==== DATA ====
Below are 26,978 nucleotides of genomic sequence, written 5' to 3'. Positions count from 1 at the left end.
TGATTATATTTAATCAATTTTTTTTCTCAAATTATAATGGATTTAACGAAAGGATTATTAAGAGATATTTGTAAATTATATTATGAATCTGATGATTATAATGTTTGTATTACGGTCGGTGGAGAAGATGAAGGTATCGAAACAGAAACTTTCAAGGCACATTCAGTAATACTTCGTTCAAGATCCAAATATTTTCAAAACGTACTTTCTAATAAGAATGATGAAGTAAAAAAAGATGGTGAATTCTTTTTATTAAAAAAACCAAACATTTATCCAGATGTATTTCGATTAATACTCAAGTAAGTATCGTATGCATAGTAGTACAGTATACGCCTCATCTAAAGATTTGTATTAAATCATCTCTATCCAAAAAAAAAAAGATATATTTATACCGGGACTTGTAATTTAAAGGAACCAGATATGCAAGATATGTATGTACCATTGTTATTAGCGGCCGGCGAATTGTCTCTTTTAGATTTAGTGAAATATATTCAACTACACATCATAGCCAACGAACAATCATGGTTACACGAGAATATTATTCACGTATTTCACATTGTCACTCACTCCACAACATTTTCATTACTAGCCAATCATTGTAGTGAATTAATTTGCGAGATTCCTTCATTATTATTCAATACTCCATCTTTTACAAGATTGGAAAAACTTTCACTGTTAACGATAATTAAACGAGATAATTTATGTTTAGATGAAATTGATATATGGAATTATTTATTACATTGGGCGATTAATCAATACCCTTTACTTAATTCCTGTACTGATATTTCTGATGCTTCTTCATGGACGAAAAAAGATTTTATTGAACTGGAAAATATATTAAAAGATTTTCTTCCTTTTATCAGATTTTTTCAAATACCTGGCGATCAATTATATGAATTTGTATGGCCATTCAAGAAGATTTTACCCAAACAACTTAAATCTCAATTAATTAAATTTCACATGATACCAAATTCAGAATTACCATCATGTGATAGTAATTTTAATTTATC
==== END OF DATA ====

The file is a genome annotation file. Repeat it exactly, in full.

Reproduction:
Below are 26,978 nucleotides of genomic sequence, written 5' to 3'. Positions count from 1 at the left end.
TGATTATATTTAATCAATTTTTTTTCTCAAATTATAATGGATTTAACGAAAGGATTATTAAGAGATATTTGTAAATTATATTATGAATCTGATGATTATAATGTTTGTATTACGGTCGGTGGAGAAGATGAAGGTATCGAAACAGAAACTTTCAAGGCACATTCAGTAATACTTCGTTCAAGATCCAAATATTTTCAAAACGTACTTTCTAATAAGAATGATGAAGTAAAAAAAGATGGTGAATTCTTTTTATTAAAAAAACCAAACATTTATCCAGATGTATTTCGATTAATACTCAAGTAAGTATCGTATGCATAGTAGTACAGTATACGCCTCATCTAAAGATTTGTATTAAATCATCTCTATCCAAAAAAAAAAAGATATATTTATACCGGGACTTGTAATTTAAAGGAACCAGATATGCAAGATATGTATGTACCATTGTTATTAGCGGCCGGCGAATTGTCTCTTTTAGATTTAGTGAAATATATTCAACTACACATCATAGCCAACGAACAATCATGGTTACACGAGAATATTATTCACGTATTTCACATTGTCACTCACTCCACAACATTTTCATTACTAGCCAATCATTGTAGTGAATTAATTTGCGAGATTCCTTCATTATTATTCAATACTCCATCTTTTACAAGATTGGAAAAACTTTCACTGTTAACGATAATTAAACGAGATAATTTATGTTTAGATGAAATTGATATATGGAATTATTTATTACATTGGGCGATTAATCAATACCCTTTACTTAATTCCTGTACTGATATTTCTGATGCTTCTTCATGGACGAAAAAAGATTTTATTGAACTGGAAAATATATTAAAAGATTTTCTTCCTTTTATCAGATTTTTTCAAATACCTGGCGATCAATTATATGAATTTGTATGGCCATTCAAGAAGATTTTACCCAAACAACTTAAATCTCAATTAATTAAATTTCACATGATACCAAATTCAGAATTACCATCATGTGATAGTAATTTTAATTTATC